SOURCE: THE NEW YORK POST
Thanksgiving travelers can expect to pay as much as 75 percent more for car rentals this week amid a nationwide shortage of vehicles, sky high gas prices and supply chain headaches.
The average cost per day for a rental car is about 66 percent higher than it was last year and 75 percent higher than 2019 prices, ABC News reported, citing estimates from the travel booking website Kayak.
Jonathan Weinberg, the founder and CEO of Autoslash.com, said consumers are spending as much as $300 per day to rent a car in busy locales such as New York and the average price nationwide is about $100 a day, more than 50 percent higher than it was in 2019.
“Things are pretty crazy at the moment and the reason is because we have a massive shortage of rental cars, there is a semiconductor shortage, basically computer chips are not available and with today’s modern cars, they require over 100 chips in each one,” Weinberg told The Post Tuesday.
“I think there was a lot of apprehension with traveling last year and the rental car companies still had enough inventory to meet that demand and now it’s completely flipped on its head,” Weinberg said.
“They just sold off too many cars in the middle of 2020 when COVID was impacting their business and they thought they were going to buy back those cars when they needed them but it turns out things were not quite as simple as they thought,” he added.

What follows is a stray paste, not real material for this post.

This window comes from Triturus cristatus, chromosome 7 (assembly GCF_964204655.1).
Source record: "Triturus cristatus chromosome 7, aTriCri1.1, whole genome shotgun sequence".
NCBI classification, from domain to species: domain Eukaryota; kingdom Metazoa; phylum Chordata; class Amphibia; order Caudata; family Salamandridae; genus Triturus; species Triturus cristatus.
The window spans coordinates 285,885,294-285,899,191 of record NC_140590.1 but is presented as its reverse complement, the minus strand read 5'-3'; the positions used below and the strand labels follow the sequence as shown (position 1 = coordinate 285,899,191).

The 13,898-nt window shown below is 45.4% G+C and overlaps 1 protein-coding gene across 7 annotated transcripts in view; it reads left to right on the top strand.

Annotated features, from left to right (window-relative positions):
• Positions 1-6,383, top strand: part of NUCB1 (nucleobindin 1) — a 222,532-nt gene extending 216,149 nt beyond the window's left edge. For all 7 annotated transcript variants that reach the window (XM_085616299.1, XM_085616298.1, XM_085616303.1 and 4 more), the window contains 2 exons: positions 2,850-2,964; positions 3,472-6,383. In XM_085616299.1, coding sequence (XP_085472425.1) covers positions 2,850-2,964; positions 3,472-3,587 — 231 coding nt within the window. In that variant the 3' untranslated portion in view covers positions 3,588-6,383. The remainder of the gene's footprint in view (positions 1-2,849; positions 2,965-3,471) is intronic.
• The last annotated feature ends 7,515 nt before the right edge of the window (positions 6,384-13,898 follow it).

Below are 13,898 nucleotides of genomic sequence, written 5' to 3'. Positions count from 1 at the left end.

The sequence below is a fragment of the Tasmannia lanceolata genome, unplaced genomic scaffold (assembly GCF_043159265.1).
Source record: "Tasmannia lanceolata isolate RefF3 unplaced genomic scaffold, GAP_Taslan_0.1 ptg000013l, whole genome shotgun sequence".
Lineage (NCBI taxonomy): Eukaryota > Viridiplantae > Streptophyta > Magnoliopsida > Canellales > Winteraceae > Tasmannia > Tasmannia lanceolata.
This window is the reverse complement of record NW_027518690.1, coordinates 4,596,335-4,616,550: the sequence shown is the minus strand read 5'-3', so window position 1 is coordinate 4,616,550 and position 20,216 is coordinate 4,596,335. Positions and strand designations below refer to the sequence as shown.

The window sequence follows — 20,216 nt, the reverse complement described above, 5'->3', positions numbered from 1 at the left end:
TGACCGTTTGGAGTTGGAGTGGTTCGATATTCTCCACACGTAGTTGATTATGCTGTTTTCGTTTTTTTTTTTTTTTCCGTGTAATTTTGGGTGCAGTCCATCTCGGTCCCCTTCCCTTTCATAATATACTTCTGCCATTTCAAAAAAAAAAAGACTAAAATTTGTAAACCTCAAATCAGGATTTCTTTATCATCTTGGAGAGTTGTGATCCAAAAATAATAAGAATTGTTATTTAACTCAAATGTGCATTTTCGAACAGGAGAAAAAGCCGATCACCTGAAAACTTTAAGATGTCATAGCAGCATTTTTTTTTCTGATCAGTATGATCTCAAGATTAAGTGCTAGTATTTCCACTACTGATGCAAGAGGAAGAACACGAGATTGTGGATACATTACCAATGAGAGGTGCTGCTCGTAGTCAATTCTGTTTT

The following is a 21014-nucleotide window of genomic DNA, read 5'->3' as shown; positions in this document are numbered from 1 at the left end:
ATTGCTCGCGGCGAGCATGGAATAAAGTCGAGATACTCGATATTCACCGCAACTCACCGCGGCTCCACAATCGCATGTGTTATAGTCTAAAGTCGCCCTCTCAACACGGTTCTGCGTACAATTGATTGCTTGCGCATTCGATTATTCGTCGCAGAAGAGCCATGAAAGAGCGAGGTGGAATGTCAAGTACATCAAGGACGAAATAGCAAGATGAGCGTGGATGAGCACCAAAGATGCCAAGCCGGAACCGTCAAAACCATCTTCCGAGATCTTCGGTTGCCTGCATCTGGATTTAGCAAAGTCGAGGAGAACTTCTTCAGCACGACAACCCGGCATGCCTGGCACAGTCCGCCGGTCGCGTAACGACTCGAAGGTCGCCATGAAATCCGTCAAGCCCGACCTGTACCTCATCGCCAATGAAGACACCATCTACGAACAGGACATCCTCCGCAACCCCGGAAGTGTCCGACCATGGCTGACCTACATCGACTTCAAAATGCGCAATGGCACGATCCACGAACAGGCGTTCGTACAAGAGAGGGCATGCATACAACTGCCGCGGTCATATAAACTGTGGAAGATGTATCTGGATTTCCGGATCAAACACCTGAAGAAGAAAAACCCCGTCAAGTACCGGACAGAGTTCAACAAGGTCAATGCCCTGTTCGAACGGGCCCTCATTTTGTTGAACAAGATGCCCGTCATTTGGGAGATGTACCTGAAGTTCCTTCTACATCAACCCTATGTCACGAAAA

In Great Neck, Long Island, on Tuesday, Ed L., 29, couldn’t believe the cost he had to pay at an Enterprise Rent-A-Car for wheels to take him to the eastern shore of Maryland to spend Thanksgiving with family.
“That was the most I’ve ever paid!” Ed railed as he showed The Post his receipt.
“I did this same trip two years ago, it was $27 a day. I just got banged for $307.57 for two days?! For a smaller car. A midsize?!
“I’m in shock. I came today to pick it up and beat the rush but I had to cut a day off and I’ll start tomorrow morning. Last time I did this the gas and tolls cost more than the rental. I hope that’s not true this time!”
Compounding the issue is how many travelers will be on the road ahead of the Thanksgiving holiday. Projections from AAA show that as many as 90 percent of travelers are opting to drive instead of fly, compared to about 80 to 85 percent seen in years prior, which is only driving the price further up with the increased demand.